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Just Published: The Mathematica Graphics Guidebook
*To*: mathgroup at christensen.cybernetics.net
*Subject*: [mg469] Just Published: The Mathematica Graphics Guidebook
*From*: nb at Eeyore.Stanford.EDU
*Date*: Tue, 14 Feb 95 10:11:32 -0800
I am pleased to announce the publication of
The Mathematica Graphics Guidebook
by
Cameron Smith and Nancy Blachman
Published by Addison-Wesley
ISBN 0-201-53280-8
Mathematica is an exceptionally flexible and powerful tool for producing
mathematical graphics. Mathematica makes it easy to create graphs
of functions, plots of data, pictures of geometric solids, and other
mathematical illustrations either with built-in functions or with
simple programs of your own. This book tells you what you need to
know to make the most of the graphics capabilities of Mathematica.
Whether you are a beginner, an experienced user of Mathematica, or even
someone who doesn't use Mathematica at all but wants to use pictures
produced by Mathematica in your publications, you will find information
in this book that will help you.
Cameron Smith, a long-time expert on Mathematica graphics, conceived this
guide to satisfy user demand for more detailed graphics information than
is elsewhere available. This book was written with the assistance of
Nancy Blachman, a well-known author and lecturer on Mathematica. Readers
will find this book offers both a thorough tutorial introduction to
Mathematica graphics and a comprehensive reference manual for the graphics
functions. This book is filled with examples illustrating the software's
graphics capabilities. A DOS disk in the back of the book contains
Mathematica Notebooks with the input needed to reproduce the examples
in this book.
How this Book was Written
Since the original reason for writing this book was the lack of
documentation for many features of Mathematica graphics, you won't
be surprised to learn that Mr. Smith and Ms. Blachman didn't write
the book simply by referring to other printed sources. They started
with Stephen Wolfram's book "Mathematica: A System of Doing Mathematics
by Computer" (Addison-Wesley), but whenever it was vague or unclear, or whenever they saw Mathematica producing results that differed from what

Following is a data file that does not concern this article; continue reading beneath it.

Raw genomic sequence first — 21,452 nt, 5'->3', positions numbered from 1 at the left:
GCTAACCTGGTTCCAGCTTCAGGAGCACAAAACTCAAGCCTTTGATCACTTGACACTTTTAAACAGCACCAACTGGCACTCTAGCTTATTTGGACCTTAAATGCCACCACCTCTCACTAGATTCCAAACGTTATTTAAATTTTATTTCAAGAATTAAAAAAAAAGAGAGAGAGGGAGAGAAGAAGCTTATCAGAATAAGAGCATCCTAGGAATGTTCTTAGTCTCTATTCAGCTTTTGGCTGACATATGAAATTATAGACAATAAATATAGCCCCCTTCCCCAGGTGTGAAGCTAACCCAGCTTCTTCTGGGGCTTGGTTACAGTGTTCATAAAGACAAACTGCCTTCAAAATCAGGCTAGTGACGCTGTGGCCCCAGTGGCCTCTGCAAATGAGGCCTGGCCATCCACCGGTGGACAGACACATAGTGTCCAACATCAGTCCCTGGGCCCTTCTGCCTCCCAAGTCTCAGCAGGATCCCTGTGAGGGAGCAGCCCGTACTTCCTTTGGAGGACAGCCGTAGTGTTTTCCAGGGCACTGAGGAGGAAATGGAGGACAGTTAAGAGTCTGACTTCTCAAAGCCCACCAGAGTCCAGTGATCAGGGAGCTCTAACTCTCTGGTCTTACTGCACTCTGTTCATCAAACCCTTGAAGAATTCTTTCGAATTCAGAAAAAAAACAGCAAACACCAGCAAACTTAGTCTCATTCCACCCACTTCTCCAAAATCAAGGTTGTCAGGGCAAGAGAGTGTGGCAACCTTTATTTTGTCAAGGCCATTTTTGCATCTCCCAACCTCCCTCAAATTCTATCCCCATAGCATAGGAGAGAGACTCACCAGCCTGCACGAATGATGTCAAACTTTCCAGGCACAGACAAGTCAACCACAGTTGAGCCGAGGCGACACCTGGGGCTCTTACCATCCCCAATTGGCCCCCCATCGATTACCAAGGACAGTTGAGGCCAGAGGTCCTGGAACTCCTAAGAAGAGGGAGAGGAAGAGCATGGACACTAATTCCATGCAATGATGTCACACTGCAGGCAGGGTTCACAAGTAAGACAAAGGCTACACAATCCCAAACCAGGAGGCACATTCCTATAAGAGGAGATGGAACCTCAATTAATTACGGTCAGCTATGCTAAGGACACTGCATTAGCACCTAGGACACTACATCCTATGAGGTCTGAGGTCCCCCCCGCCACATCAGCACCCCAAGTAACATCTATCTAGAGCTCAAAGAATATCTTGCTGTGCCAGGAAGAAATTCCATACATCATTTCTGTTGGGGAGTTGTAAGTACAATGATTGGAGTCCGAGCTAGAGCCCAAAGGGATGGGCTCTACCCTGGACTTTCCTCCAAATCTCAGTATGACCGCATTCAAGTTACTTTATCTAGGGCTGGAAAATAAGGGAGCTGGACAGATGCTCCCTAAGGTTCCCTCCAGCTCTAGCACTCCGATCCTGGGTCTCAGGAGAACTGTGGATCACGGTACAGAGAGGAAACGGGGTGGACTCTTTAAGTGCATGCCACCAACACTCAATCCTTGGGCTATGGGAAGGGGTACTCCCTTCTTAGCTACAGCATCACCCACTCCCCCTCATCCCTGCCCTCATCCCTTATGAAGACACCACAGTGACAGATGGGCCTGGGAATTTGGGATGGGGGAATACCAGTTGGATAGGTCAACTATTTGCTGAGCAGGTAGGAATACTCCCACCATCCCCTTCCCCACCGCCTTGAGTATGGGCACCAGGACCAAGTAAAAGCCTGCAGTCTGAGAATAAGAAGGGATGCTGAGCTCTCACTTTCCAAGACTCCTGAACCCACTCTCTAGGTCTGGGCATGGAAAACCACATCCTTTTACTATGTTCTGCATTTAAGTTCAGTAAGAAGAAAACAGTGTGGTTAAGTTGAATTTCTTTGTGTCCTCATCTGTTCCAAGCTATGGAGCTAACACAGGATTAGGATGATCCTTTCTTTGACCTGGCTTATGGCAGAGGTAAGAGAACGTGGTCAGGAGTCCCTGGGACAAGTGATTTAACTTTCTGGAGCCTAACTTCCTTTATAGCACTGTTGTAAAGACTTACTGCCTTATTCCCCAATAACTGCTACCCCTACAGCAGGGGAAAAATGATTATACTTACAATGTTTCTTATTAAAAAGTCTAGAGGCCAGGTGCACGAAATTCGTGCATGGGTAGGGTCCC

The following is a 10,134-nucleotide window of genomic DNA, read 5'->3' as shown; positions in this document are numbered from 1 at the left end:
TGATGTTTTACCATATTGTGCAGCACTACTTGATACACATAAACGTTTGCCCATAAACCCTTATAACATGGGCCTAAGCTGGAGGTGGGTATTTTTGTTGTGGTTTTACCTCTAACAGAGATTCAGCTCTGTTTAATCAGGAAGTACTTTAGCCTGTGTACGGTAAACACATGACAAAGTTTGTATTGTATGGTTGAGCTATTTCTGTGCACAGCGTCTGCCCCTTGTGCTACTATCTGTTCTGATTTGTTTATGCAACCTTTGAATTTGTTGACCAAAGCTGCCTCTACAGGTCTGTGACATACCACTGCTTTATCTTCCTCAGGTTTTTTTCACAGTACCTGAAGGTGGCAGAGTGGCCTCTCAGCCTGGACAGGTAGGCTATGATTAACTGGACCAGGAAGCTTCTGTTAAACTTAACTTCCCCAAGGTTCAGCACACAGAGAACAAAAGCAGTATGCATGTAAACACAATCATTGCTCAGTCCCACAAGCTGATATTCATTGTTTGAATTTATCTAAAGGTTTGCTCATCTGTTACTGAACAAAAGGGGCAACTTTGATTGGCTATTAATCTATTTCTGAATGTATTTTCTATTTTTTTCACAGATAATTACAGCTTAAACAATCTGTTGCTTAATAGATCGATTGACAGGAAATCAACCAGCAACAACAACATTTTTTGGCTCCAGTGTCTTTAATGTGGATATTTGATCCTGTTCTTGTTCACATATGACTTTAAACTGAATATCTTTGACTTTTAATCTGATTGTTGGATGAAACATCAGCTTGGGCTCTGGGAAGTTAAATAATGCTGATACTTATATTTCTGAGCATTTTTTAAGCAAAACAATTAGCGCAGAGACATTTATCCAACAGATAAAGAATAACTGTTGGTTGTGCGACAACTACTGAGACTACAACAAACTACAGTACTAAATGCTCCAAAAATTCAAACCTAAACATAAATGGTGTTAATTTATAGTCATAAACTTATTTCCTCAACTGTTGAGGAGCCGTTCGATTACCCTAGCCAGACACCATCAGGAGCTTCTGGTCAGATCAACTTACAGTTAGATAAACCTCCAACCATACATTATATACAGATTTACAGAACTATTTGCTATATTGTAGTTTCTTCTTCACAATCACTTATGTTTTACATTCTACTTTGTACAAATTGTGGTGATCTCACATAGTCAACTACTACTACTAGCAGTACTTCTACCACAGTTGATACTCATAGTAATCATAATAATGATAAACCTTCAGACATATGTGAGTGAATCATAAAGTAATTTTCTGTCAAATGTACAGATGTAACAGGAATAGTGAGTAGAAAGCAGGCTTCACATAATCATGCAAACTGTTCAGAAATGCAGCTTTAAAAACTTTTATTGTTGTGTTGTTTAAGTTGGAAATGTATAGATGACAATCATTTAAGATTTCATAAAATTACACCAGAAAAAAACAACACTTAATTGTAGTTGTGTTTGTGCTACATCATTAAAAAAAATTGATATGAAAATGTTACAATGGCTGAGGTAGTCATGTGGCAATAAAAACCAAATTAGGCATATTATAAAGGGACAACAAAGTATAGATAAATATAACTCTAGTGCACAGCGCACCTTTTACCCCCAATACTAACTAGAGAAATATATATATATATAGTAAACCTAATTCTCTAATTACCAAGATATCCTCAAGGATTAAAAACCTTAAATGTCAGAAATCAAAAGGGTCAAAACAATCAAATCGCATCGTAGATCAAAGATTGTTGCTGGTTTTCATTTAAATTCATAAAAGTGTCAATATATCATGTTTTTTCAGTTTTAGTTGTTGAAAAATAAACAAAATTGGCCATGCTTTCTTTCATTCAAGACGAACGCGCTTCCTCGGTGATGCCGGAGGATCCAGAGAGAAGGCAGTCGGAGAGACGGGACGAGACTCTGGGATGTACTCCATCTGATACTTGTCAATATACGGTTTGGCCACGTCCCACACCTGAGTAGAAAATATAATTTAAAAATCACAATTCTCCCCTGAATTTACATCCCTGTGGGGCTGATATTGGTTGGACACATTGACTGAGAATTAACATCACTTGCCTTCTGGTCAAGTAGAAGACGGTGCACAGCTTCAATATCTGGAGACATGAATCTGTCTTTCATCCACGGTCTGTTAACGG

Stephen Wolfram's book led them to expect, they pursued other sources
of information in an attempt to understand fully what was happening so
that they could explain it to you. They interviewed the developers at
Wolfram Research who write and maintain the graphics code in Mathematica.
In a few cases they were even vouchsafed a glimpse of Mathematica's
source code!
They didn't stop there, either. All the information they include in this
book has been substantiated by extensive testing; they created at least
a dozen trial graphics for each one that appears in the book. They
exercised some hitherto unexplored aspects of Mathematica's graphics.
For this reason, the information here records Mathematica's actual
performance. If this book disagrees with other references on some point,
it is safe to assume that the other book is describing what Mathematica
was intended to do, and this book describes what Mathematica actually does.
As Mathematica evolves, this book may fall out of step with future versions,
but, for now, it is as accurate and complete a description of Mathematica's
graphics as you will find anywhere.
Who Should Read This Book
Anyone who uses Mathematica can benefit from the information in this book.
For example, scientists and engineers who work with large data sets find
that a single well-designed plot is far more informative than a huge table
of numbers. Teachers attempting to convey complicated ideas can capture
students' attention by using still and animated displays to enliven
lectures, handouts, and textbooks. Researchers can turn abstruse concepts
into pictures that make mathematics almost tangible, stimulating the
imagination in ways that symbol manipulations never could. One of
Mathematica's greatest strengths is its smooth integration of symbolic,
numerical, and graphical capabilities. Even if your work is primarily